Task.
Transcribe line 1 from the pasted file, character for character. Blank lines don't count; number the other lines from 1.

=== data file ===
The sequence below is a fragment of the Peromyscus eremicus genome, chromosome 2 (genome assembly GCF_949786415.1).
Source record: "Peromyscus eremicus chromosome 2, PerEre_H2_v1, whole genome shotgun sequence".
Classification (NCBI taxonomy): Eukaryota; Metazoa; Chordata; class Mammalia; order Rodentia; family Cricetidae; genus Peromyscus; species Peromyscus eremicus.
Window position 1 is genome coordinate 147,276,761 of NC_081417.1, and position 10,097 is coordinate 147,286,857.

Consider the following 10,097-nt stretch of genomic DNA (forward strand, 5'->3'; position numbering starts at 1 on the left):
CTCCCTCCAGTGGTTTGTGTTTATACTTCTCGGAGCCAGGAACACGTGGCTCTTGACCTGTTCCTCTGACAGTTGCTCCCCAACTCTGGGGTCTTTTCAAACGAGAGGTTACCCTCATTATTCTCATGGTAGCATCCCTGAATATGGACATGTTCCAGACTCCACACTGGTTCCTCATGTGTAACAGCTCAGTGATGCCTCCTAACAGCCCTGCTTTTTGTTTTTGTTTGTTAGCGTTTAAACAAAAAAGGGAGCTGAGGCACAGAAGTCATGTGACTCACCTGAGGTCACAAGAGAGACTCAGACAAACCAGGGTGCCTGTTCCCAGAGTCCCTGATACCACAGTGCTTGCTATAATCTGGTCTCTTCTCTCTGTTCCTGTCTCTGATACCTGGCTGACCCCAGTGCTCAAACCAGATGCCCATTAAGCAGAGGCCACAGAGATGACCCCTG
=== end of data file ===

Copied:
The sequence below is a fragment of the Peromyscus eremicus genome, chromosome 2 (genome assembly GCF_949786415.1).